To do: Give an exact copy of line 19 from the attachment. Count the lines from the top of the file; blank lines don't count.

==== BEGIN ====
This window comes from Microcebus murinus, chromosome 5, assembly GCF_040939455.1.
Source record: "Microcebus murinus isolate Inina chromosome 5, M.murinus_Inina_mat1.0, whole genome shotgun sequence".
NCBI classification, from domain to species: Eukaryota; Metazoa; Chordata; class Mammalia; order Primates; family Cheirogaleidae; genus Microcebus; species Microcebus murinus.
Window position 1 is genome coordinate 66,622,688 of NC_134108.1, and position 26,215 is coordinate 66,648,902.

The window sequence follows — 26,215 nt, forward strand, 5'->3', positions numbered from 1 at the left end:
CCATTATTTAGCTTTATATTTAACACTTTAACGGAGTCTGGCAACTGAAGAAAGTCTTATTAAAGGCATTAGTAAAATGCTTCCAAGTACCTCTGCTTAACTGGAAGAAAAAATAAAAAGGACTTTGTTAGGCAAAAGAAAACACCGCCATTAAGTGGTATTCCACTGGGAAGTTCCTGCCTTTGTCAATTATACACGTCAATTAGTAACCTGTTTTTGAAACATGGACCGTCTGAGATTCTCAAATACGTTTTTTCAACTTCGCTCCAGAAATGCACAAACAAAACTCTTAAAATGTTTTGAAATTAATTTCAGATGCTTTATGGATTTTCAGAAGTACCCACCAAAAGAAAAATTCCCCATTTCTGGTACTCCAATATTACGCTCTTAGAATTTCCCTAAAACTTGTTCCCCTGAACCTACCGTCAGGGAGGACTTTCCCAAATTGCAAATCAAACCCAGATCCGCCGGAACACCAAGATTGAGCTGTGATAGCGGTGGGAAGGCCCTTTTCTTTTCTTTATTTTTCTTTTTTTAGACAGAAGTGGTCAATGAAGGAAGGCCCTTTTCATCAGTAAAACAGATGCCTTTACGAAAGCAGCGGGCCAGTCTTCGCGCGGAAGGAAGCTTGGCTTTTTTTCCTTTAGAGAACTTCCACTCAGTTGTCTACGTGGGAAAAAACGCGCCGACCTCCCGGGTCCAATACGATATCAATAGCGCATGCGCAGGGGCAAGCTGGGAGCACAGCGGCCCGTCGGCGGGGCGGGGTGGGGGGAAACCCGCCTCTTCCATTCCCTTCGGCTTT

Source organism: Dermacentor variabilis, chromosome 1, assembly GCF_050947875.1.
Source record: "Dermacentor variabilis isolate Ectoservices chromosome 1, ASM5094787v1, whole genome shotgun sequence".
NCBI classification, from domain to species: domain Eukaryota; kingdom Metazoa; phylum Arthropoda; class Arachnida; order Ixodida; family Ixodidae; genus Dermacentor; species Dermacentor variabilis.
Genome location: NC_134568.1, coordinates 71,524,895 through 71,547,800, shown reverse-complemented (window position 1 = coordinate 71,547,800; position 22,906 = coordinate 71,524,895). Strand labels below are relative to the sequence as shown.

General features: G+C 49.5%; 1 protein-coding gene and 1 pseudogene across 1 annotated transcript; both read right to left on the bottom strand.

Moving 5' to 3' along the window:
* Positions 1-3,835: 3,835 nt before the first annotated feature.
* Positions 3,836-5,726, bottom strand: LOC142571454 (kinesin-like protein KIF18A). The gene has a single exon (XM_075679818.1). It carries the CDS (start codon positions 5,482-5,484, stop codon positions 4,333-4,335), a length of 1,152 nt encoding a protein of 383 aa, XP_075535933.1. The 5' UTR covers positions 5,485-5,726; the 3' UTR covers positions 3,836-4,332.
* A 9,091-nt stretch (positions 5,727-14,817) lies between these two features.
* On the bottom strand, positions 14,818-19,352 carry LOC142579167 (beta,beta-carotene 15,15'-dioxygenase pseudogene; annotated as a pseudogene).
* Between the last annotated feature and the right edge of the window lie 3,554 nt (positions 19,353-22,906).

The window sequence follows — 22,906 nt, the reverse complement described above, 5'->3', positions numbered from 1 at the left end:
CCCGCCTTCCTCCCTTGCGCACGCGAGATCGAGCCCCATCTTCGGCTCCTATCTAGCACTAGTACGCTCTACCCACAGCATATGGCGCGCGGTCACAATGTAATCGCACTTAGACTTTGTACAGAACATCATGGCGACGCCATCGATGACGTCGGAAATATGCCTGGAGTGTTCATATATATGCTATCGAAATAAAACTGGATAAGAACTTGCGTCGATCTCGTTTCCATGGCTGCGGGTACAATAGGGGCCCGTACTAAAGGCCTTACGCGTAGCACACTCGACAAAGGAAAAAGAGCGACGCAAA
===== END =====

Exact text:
CCCGCCTTCCTCCCTTGCGCACGCGAGATCGAGCCCCATCTTCGGCTCCTATCTAGCACTAGTACGCTCTACCCACAGCATATGGCGCGCGGTCACAATGTAATCGCACTTAGACTTTGTACAGAACATCATGGCGACGCCATCGATGACGTCGGAAATATGCCTGGAGTGTTCATATATATGCTATCGAAATAAAACTGGATAAGAACTTGCGTCGATCTCGTTTCCATGGCTGCGGGTACAATAGGGGCCCGTACTAAAGGCCTTACGCGTAGCACACTCGACAAAGGAAAAAGAGCGACGCAAA